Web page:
Whilst the entirety of the Western world was caught up in the Summer of Love and protesting the war in Vietnam, Nigeria was disintegrating.
On the 30th May 1967, Odumegwu Ojukwu, the Military Governor of the Eastern Region of Nigeria, declared the republic of Biafra. In the early hours of 6th July 1967, Nigerian forces invaded Biafra and combat commenced.
This is the background to which the National Theatre’s acclaimed new reworking of Three Sisters is set. Written by Inua Ellams, this play is a fantastic exploration into an area of history that few in this country will know about, as well as a brilliant example of representation for black women in theatre. Women played many important roles in the violent history of Biafra/Nigeria, protesting the taxation by the British empire, working tirelessly for the Biafran Red Cross and feeding the soldiers. Chekhov’s tale of internalised conflict, the longing to be in a place you are not, really is the perfect story to use to tell the tale of this devastating conflict.
The heart-wrenching story of Lolo, Nne Chukwu and Udo sees them dealing with the grief of losing their father, conflicts within their family, and conflicts within themselves as they long to return to their hometown, which is no longer part of their country. The script is superb, the acting is out of this world, and I didn’t feel the 3hours+ running time at all. I left the theatre feeling like I’d learned something about the world which I didn’t know going in (my world history is sketchy at best). But the overwhelming feeling I had was a sense of sisterhood.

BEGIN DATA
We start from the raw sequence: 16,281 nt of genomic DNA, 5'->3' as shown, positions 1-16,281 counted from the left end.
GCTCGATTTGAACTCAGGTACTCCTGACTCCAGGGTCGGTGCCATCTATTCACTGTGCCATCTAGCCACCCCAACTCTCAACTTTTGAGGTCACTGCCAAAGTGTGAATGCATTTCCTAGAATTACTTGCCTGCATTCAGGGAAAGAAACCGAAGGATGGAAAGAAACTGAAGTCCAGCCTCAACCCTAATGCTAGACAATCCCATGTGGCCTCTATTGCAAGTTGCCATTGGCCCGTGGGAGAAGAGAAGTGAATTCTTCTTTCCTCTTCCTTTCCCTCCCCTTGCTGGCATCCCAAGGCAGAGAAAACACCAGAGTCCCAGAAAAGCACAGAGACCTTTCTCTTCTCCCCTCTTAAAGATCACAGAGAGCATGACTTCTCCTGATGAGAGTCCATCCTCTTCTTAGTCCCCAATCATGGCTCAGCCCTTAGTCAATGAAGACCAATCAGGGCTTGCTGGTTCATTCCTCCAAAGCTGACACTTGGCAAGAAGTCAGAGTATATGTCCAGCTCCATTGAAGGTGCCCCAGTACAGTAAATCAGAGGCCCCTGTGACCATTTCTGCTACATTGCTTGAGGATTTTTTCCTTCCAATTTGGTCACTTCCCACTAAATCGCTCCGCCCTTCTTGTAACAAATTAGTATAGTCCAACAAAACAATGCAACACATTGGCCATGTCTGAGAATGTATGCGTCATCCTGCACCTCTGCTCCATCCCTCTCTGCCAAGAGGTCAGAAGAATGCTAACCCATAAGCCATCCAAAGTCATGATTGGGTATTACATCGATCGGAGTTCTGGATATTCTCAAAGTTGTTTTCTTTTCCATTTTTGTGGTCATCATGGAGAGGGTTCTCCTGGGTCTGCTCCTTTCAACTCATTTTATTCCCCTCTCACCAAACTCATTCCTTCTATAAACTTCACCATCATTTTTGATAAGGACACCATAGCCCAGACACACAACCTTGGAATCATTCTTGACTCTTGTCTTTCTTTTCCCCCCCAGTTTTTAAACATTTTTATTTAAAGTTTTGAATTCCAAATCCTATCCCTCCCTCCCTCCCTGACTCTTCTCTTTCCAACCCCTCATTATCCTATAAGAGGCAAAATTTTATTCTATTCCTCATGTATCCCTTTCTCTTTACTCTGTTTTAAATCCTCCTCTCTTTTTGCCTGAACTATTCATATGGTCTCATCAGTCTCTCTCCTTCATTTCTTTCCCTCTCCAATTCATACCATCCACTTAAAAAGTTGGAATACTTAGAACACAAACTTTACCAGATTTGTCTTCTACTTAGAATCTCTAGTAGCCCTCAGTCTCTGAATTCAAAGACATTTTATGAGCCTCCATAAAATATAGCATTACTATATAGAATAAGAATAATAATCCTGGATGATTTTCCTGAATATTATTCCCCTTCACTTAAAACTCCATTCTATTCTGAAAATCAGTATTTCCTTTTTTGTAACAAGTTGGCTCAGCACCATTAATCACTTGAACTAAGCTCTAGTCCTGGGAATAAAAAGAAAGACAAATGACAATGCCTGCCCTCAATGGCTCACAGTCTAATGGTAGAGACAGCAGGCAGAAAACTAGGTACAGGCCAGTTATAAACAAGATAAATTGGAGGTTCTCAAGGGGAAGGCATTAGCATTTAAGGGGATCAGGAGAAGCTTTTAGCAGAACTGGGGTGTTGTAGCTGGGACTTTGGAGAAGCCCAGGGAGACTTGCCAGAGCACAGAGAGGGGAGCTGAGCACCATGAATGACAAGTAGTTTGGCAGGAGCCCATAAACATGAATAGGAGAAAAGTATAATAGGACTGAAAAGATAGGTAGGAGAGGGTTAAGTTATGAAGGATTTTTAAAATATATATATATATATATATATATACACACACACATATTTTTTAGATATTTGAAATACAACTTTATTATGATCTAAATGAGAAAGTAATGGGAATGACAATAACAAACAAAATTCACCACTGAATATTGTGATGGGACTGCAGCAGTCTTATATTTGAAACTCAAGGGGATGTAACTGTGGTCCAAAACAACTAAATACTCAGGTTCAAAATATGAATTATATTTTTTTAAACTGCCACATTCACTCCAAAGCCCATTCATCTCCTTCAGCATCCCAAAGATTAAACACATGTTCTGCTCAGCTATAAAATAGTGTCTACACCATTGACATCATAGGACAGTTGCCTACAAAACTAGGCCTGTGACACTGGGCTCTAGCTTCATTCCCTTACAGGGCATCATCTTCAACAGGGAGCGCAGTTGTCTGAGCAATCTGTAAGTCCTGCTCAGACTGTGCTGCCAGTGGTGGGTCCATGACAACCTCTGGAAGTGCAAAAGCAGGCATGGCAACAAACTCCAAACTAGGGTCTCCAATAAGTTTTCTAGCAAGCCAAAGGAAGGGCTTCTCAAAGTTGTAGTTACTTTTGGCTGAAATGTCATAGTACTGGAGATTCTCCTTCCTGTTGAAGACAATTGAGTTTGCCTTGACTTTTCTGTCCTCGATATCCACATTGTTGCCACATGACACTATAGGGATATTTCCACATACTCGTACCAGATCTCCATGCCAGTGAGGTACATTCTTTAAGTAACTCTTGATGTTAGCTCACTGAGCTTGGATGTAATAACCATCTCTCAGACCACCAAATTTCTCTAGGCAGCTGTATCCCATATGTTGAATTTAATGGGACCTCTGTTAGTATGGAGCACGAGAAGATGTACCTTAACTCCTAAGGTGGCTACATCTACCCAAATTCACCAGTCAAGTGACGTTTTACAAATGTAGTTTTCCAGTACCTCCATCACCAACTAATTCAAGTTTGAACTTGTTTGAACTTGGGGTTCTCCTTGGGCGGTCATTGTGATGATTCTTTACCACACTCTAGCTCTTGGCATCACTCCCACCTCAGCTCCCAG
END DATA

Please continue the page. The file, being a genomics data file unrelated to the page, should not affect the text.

Of course, it’s based on a Chekhov play, so the ending is not happy. But I felt the weight of the sisters’ grief in a way I have not after other productions of this play. I think the three actresses (Sarah Niles, Racheal Ofori and Natalie Simpson) deserve most of the credit for this. They all blew me away with their portrayal of complex and layered emotions – longing pulling them in different directions and ultimately leading to their downfall.
The first half is much longer than the second, leaving the culmination of the war and the violence in the play’s climax feeling a little rushed. But the first half is so strong – it really builds up all the characters’ relationships so I felt like I was part of the family. The devastation of the second half comes more from the breakdown of relationships than the progression of war, and some rebalancing of the plot may have prevented this feeling rushed. However, I wouldn’t want to sacrifice any of the first half in order to do this, so maybe it was necessary?!
I laughed throughout (wincing as the comic relief ultimately turns dark in the second half), cried at the ending, and grew to love and root for these characters as the play progressed. This was as close to perfect theatre I have seen in a really long time.